Do-it-yourselfers excavate: when is it worth renting construction machinery?

Do-it-yourselfers would have it easier with some devices, for example with an excavator for digging a garden pond or a vibrator for paving the yard.

Do-it-yourselfers excavate: when is it worth renting construction machinery?

Do-it-yourselfers would have it easier with some devices, for example with an excavator for digging a garden pond or a vibrator for paving the yard. You should keep that in mind when renting.

How often in life do you need a demolition hammer or a cement mixer? After all, steam cleaners, drills and hedge saws are used a little more often. But still: is it worth buying for the few uses per year?

The answer is often no. After all, who has room for all the construction machinery? And of course it is a question of money. The solution can be renting from hardware stores or specialized rental companies. You can even book staff to operate some larger devices.

One advantage: The professional models that are often offered are usually more powerful than tools for DIY needs. "These are devices that are actually intended for craftsmen and construction workers," says Norman-Marcel Dietz from the Hildesheim regional office of the Association of Private Builders. "For private users, they are usually too expensive to buy. But renting them for a few days can be worthwhile."

But not every device is suitable for the inexperienced user who wants to dig a pit or drain a basement for the first time in his life. "Safety must be the top priority," says Michael Pommer. His advice: "If you don't have any specialist knowledge, you should never borrow and operate a tool that is new to you without professional instruction. The risk of injuring yourself and others is simply too great."

An example of this is excavators. The small and medium-sized versions in particular are popular with private individuals because they make heavy work around the house and in the garden easier. "Since a driver's license is not required for a mini excavator, non-professionals are often inclined to simply sit on it and get started," says Reinhard Buchsrücker from Dekra. But some practice and technical understanding are necessary. After all, such an excavator is not a toy.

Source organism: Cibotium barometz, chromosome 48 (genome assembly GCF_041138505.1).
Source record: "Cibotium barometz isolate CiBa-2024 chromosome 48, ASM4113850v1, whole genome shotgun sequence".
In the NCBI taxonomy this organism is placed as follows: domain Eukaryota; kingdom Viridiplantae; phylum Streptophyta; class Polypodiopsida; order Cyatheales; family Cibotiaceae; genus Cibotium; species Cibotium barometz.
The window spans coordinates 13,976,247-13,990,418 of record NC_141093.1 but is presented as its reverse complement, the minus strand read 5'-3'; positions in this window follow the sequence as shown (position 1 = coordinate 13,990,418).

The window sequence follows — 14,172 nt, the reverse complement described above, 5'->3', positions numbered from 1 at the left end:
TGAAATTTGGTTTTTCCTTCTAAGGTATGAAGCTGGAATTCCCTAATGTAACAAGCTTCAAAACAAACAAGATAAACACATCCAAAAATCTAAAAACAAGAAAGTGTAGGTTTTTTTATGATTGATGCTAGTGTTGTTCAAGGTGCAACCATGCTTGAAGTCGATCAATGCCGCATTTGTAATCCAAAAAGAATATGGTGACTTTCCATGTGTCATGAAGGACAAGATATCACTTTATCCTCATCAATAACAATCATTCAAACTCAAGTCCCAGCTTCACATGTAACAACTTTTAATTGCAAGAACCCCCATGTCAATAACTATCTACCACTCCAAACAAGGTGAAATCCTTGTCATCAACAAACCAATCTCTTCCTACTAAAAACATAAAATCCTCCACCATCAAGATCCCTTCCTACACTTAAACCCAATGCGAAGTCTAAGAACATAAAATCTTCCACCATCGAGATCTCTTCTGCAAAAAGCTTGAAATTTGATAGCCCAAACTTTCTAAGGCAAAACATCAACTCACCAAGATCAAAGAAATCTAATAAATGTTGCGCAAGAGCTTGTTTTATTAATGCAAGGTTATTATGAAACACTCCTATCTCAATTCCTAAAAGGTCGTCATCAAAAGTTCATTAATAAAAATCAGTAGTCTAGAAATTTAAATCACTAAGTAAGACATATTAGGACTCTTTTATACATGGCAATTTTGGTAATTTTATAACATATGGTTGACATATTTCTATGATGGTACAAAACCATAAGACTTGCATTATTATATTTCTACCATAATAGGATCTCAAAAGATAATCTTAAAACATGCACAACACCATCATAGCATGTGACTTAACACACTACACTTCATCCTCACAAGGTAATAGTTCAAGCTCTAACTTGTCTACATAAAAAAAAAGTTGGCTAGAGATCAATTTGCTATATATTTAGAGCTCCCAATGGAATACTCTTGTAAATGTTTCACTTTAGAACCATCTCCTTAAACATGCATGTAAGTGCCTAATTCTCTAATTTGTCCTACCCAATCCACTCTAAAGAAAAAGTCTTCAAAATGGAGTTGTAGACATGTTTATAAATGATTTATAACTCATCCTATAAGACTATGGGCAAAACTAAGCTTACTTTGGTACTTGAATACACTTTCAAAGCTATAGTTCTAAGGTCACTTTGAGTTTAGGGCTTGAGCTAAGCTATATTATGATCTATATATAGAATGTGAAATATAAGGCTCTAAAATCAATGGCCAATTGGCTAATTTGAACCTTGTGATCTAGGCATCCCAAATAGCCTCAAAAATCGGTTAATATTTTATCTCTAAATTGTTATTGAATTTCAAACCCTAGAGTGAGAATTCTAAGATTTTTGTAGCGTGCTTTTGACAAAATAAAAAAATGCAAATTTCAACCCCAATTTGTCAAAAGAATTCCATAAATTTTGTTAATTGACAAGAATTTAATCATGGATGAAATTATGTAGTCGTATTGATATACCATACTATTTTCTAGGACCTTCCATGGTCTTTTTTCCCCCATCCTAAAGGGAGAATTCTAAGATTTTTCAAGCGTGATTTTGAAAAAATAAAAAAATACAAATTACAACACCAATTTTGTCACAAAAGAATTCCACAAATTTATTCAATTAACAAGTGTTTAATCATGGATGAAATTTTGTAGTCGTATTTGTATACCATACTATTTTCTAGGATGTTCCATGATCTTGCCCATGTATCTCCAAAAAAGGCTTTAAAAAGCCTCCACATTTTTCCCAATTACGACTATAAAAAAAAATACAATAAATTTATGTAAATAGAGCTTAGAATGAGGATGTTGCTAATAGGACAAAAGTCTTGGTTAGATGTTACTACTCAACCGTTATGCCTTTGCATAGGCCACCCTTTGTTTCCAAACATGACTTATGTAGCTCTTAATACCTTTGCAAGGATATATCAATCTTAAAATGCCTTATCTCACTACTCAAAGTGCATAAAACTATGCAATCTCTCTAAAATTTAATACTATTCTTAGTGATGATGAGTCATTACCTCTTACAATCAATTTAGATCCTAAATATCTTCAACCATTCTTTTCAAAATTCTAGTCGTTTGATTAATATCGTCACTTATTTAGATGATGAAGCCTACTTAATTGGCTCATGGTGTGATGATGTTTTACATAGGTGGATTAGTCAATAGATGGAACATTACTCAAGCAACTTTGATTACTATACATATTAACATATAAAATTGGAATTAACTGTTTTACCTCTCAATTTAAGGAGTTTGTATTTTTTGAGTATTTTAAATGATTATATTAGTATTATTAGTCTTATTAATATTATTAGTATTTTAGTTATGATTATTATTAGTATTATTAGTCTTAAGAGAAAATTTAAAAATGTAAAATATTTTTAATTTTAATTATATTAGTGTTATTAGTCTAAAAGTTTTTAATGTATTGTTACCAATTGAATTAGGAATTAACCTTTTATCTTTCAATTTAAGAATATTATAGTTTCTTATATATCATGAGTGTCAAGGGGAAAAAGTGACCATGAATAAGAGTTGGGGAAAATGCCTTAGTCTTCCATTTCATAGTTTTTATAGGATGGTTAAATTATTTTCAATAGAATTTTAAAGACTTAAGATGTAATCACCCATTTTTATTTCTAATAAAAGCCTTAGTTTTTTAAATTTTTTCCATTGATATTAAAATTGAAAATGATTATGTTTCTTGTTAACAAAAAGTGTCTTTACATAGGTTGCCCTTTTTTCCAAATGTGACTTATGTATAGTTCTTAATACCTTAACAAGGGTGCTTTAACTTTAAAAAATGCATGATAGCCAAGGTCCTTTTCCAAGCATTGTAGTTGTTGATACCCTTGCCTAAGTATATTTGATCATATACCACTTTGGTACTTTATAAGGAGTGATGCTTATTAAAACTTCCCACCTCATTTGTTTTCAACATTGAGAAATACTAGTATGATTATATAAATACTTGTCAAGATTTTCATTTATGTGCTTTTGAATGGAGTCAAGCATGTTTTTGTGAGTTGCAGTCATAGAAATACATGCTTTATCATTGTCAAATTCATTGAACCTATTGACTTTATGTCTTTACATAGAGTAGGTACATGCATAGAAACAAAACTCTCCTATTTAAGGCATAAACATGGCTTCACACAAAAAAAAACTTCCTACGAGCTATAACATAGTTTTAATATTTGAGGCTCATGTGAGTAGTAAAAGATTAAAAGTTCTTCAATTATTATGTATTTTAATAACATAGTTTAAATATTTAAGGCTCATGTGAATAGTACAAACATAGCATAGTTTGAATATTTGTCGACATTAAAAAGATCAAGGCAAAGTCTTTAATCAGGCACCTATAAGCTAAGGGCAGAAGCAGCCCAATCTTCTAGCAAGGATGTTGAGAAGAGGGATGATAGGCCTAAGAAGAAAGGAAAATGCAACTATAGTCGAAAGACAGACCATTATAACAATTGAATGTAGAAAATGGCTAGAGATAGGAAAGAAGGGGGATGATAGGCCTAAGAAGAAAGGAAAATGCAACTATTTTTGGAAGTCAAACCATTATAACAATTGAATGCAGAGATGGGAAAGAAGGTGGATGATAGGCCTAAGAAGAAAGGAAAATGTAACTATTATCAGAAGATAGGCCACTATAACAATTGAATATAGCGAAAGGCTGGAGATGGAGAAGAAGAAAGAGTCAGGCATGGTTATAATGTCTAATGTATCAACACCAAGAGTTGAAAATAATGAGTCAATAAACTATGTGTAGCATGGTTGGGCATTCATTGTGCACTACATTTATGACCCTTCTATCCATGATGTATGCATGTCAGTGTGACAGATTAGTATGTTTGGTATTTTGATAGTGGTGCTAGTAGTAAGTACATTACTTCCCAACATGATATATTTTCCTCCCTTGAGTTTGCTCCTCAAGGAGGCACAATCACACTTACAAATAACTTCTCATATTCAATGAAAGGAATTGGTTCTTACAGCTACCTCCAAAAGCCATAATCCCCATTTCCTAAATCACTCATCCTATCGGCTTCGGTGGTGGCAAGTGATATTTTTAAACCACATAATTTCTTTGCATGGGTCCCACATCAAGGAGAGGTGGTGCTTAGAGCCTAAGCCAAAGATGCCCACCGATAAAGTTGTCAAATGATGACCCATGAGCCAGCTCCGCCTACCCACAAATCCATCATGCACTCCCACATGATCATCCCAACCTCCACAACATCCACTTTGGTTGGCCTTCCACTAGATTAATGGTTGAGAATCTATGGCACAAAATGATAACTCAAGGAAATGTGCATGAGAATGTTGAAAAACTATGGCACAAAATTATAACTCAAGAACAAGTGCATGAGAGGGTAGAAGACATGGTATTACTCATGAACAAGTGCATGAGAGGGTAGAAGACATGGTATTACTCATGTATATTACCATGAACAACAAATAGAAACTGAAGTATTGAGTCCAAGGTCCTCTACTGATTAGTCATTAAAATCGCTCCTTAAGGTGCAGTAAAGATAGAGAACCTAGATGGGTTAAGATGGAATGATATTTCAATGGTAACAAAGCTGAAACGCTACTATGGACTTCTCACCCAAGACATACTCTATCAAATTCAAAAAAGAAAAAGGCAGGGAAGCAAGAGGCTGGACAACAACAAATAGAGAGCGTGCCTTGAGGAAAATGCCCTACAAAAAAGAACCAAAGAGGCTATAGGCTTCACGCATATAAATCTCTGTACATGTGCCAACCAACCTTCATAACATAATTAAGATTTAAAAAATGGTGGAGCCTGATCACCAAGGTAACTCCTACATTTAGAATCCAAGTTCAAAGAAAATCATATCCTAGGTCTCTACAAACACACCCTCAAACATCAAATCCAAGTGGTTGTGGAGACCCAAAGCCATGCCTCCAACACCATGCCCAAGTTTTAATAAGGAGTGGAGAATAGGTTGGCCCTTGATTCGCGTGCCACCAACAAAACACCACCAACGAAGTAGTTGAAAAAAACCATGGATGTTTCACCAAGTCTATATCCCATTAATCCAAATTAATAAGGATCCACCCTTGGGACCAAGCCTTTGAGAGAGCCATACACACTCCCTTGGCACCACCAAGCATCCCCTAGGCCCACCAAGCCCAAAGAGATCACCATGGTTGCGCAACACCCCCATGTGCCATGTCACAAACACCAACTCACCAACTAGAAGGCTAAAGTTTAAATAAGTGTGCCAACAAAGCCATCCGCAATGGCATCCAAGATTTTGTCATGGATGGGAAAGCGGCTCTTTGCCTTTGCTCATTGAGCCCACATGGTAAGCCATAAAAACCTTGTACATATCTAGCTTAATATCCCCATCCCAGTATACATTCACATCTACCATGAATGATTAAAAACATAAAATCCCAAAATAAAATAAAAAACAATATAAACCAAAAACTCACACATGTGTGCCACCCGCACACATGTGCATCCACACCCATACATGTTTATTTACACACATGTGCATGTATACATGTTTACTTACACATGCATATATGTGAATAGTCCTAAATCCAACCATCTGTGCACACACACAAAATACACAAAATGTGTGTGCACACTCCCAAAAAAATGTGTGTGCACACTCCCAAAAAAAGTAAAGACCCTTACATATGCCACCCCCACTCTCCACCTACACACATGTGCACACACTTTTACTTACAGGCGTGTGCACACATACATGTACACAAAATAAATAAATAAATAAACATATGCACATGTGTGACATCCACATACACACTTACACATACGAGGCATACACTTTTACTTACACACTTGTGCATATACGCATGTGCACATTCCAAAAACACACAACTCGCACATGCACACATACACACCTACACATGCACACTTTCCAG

Mini excavators, in particular, easily tip over when they become lopsided. Then you should know what to do - not to jump out in panic, but to stay buckled in the safe driver's cab. And of course you should learn to avoid such accidents. "You can also tell good landlords by whether they offer instruction for their equipment and tools and how thorough this is," says Buchsrücker.

Borrowing a tool increases the do-it-yourselfer's scope for action. Many trust themselves to do work that they would have hired professionals to do before. "It's not necessarily always a positive thing," says Michael Pommer, who teaches DIY courses. "Heavy machines can also cause more damage than smaller machines. For example, it is essential to first check where pipes and lines are in the ground before you start digging with the excavator."

In order to ensure that they are not left with the costs in the event of damage, renters of construction machinery and equipment should clarify liability issues with the lender in advance. Does the lender have insurance that covers any damage? What is the renter's deductible?

There are also legal requirements for some rental devices. For larger machines such as tractors, at least a category L driver's license is required and they must be approved for road traffic. "Numerous construction machines such as cranes, excavators and bulldozers with a maximum speed of less than 6 km/h can be used without a driver's license," says Buchsrücker. And on one's own property, no driver's license is generally required.

In order for renting to be really worthwhile, the building project must be carefully planned. Because a longer rental period costs money. In general, it is worth doing the math, because renting is not always the cheapest solution. "If a project takes a long time or I need the tool from time to time, it can be more economical to buy it myself," says Norman-Marcel Dietz.

Michael Pommer from the DIY Academy takes a similar view: "Expensive machines and equipment that are only used briefly or occasionally are better rented than bought. That saves money and is ultimately more sustainable." Andres sees this with tools that are used frequently - that is, drills or cordless screwdrivers should be bought.

Especially with large devices for rent, not only the rental fee but also the costs for transport to and from the location have an impact. And that can add up over time. "Sometimes it's better to buy the construction tool and then sell it immediately after the work is done," says Dietz.

Especially since the demand for used tools is high - especially if they are in good condition and still have a guarantee. The right target group can be reached directly via internet portals or a notice in the hardware store.

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